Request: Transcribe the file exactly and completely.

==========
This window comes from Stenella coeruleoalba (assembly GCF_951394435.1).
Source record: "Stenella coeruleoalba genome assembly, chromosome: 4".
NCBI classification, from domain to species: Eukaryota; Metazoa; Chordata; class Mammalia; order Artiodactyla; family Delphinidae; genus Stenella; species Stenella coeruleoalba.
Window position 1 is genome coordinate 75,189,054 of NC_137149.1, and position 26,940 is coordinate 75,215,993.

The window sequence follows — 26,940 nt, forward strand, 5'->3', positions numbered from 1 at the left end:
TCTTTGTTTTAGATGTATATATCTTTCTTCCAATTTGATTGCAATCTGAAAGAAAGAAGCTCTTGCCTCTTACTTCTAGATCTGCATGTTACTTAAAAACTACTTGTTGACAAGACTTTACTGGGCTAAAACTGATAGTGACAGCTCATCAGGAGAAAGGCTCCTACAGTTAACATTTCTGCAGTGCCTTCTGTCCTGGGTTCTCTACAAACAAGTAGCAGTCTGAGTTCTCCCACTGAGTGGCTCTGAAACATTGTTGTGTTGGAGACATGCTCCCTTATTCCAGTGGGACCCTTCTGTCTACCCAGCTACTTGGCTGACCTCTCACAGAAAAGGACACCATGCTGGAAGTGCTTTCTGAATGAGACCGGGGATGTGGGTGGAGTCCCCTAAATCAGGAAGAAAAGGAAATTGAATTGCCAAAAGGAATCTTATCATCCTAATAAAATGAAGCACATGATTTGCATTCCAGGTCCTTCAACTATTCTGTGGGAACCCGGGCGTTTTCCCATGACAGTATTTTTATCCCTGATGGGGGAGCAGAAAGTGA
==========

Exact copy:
This window comes from Stenella coeruleoalba (assembly GCF_951394435.1).
Source record: "Stenella coeruleoalba genome assembly, chromosome: 4".
NCBI classification, from domain to species: Eukaryota; Metazoa; Chordata; class Mammalia; order Artiodactyla; family Delphinidae; genus Stenella; species Stenella coeruleoalba.
Window position 1 is genome coordinate 75,189,054 of NC_137149.1, and position 26,940 is coordinate 75,215,993.

The window sequence follows — 26,940 nt, forward strand, 5'->3', positions numbered from 1 at the left end:
TCTTTGTTTTAGATGTATATATCTTTCTTCCAATTTGATTGCAATCTGAAAGAAAGAAGCTCTTGCCTCTTACTTCTAGATCTGCATGTTACTTAAAAACTACTTGTTGACAAGACTTTACTGGGCTAAAACTGATAGTGACAGCTCATCAGGAGAAAGGCTCCTACAGTTAACATTTCTGCAGTGCCTTCTGTCCTGGGTTCTCTACAAACAAGTAGCAGTCTGAGTTCTCCCACTGAGTGGCTCTGAAACATTGTTGTGTTGGAGACATGCTCCCTTATTCCAGTGGGACCCTTCTGTCTACCCAGCTACTTGGCTGACCTCTCACAGAAAAGGACACCATGCTGGAAGTGCTTTCTGAATGAGACCGGGGATGTGGGTGGAGTCCCCTAAATCAGGAAGAAAAGGAAATTGAATTGCCAAAAGGAATCTTATCATCCTAATAAAATGAAGCACATGATTTGCATTCCAGGTCCTTCAACTATTCTGTGGGAACCCGGGCGTTTTCCCATGACAGTATTTTTATCCCTGATGGGGGAGCAGAAAGTGA